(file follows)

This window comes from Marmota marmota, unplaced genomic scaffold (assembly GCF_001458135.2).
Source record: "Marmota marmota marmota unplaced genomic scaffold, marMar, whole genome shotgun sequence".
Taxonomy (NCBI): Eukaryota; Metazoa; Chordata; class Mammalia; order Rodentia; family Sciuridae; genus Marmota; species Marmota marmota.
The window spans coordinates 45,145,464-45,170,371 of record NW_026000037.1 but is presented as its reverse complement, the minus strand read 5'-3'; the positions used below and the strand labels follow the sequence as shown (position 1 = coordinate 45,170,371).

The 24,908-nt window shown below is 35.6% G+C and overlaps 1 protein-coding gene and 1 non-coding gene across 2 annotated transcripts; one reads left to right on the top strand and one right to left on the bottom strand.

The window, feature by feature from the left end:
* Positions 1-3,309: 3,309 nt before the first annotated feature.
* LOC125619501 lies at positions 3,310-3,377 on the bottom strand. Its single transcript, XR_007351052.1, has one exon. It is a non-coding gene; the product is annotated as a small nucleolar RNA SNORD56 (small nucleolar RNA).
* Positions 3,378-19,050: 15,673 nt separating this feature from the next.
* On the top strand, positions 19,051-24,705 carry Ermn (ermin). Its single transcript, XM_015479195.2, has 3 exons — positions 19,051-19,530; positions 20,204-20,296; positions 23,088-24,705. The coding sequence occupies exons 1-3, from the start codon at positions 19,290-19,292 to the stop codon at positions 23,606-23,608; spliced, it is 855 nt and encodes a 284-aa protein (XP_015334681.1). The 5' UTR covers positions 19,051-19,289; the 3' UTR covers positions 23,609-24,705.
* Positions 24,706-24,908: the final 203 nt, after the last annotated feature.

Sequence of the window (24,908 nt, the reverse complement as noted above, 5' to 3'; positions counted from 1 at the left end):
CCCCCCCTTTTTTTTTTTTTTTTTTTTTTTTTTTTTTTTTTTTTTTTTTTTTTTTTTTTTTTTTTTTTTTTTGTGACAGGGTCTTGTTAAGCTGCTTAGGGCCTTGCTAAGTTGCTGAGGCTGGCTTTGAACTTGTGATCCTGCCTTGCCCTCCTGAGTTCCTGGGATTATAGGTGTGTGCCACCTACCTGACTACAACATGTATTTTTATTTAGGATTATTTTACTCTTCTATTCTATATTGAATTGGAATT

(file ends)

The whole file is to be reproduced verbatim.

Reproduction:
This window comes from Marmota marmota, unplaced genomic scaffold (assembly GCF_001458135.2).
Source record: "Marmota marmota marmota unplaced genomic scaffold, marMar, whole genome shotgun sequence".
Taxonomy (NCBI): Eukaryota; Metazoa; Chordata; class Mammalia; order Rodentia; family Sciuridae; genus Marmota; species Marmota marmota.
The window spans coordinates 45,145,464-45,170,371 of record NW_026000037.1 but is presented as its reverse complement, the minus strand read 5'-3'; the positions used below and the strand labels follow the sequence as shown (position 1 = coordinate 45,170,371).

The 24,908-nt window shown below is 35.6% G+C and overlaps 1 protein-coding gene and 1 non-coding gene across 2 annotated transcripts; one reads left to right on the top strand and one right to left on the bottom strand.

The window, feature by feature from the left end:
* Positions 1-3,309: 3,309 nt before the first annotated feature.
* LOC125619501 lies at positions 3,310-3,377 on the bottom strand. Its single transcript, XR_007351052.1, has one exon. It is a non-coding gene; the product is annotated as a small nucleolar RNA SNORD56 (small nucleolar RNA).
* Positions 3,378-19,050: 15,673 nt separating this feature from the next.
* On the top strand, positions 19,051-24,705 carry Ermn (ermin). Its single transcript, XM_015479195.2, has 3 exons — positions 19,051-19,530; positions 20,204-20,296; positions 23,088-24,705. The coding sequence occupies exons 1-3, from the start codon at positions 19,290-19,292 to the stop codon at positions 23,606-23,608; spliced, it is 855 nt and encodes a 284-aa protein (XP_015334681.1). The 5' UTR covers positions 19,051-19,289; the 3' UTR covers positions 23,609-24,705.
* Positions 24,706-24,908: the final 203 nt, after the last annotated feature.

Sequence of the window (24,908 nt, the reverse complement as noted above, 5' to 3'; positions counted from 1 at the left end):
CCCCCCCTTTTTTTTTTTTTTTTTTTTTTTTTTTTTTTTTTTTTTTTTTTTTTTTTTTTTTTTTTTTTTTTTGTGACAGGGTCTTGTTAAGCTGCTTAGGGCCTTGCTAAGTTGCTGAGGCTGGCTTTGAACTTGTGATCCTGCCTTGCCCTCCTGAGTTCCTGGGATTATAGGTGTGTGCCACCTACCTGACTACAACATGTATTTTTATTTAGGATTATTTTACTCTTCTATTCTATATTGAATTGGAATT